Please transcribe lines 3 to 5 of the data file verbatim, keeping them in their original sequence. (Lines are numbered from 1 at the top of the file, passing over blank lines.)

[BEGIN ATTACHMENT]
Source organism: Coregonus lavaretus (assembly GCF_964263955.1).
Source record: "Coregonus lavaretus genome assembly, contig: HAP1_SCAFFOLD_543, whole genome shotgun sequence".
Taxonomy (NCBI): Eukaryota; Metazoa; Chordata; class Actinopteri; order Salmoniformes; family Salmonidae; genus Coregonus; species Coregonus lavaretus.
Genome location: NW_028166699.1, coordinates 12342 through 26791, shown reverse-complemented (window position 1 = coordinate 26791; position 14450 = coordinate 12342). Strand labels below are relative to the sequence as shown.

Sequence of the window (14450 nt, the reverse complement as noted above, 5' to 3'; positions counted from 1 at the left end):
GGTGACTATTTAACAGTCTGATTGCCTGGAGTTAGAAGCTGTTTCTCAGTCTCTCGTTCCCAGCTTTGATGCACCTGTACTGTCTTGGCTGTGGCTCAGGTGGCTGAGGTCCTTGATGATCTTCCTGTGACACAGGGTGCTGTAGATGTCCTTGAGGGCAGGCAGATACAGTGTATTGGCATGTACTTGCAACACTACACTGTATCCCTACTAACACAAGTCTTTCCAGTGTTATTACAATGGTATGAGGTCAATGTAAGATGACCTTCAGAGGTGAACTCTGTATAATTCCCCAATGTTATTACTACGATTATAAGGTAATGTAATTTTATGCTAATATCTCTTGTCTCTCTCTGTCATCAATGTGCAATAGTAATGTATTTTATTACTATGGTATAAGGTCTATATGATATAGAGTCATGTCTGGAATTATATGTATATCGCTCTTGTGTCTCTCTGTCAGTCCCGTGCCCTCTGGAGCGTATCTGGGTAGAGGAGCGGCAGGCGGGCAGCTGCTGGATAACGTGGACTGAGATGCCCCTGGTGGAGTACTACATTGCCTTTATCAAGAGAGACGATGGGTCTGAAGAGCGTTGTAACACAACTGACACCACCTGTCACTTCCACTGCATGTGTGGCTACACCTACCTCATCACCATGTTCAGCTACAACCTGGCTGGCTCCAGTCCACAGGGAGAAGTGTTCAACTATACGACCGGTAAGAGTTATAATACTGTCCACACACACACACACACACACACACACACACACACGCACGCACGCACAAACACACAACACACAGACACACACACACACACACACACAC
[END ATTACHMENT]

Taxonomy (NCBI): Eukaryota; Metazoa; Chordata; class Actinopteri; order Salmoniformes; family Salmonidae; genus Coregonus; species Coregonus lavaretus.
Genome location: NW_028166699.1, coordinates 12342 through 26791, shown reverse-complemented (window position 1 = coordinate 26791; position 14450 = coordinate 12342). Strand labels below are relative to the sequence as shown.

Sequence of the window (14450 nt, the reverse complement as noted above, 5' to 3'; positions counted from 1 at the left end):